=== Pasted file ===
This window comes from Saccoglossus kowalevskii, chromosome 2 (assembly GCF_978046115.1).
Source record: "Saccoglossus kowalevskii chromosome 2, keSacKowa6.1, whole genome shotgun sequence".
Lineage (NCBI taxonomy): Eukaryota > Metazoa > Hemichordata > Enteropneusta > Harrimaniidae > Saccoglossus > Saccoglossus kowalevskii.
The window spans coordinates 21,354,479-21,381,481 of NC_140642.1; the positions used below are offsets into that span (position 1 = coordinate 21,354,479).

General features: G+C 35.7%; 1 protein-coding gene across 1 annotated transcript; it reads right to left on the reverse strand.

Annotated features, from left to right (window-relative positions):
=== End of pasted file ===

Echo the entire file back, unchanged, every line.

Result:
This window comes from Saccoglossus kowalevskii, chromosome 2 (assembly GCF_978046115.1).
Source record: "Saccoglossus kowalevskii chromosome 2, keSacKowa6.1, whole genome shotgun sequence".
Lineage (NCBI taxonomy): Eukaryota > Metazoa > Hemichordata > Enteropneusta > Harrimaniidae > Saccoglossus > Saccoglossus kowalevskii.
The window spans coordinates 21,354,479-21,381,481 of NC_140642.1; the positions used below are offsets into that span (position 1 = coordinate 21,354,479).

General features: G+C 35.7%; 1 protein-coding gene across 1 annotated transcript; it reads right to left on the reverse strand.

Annotated features, from left to right (window-relative positions):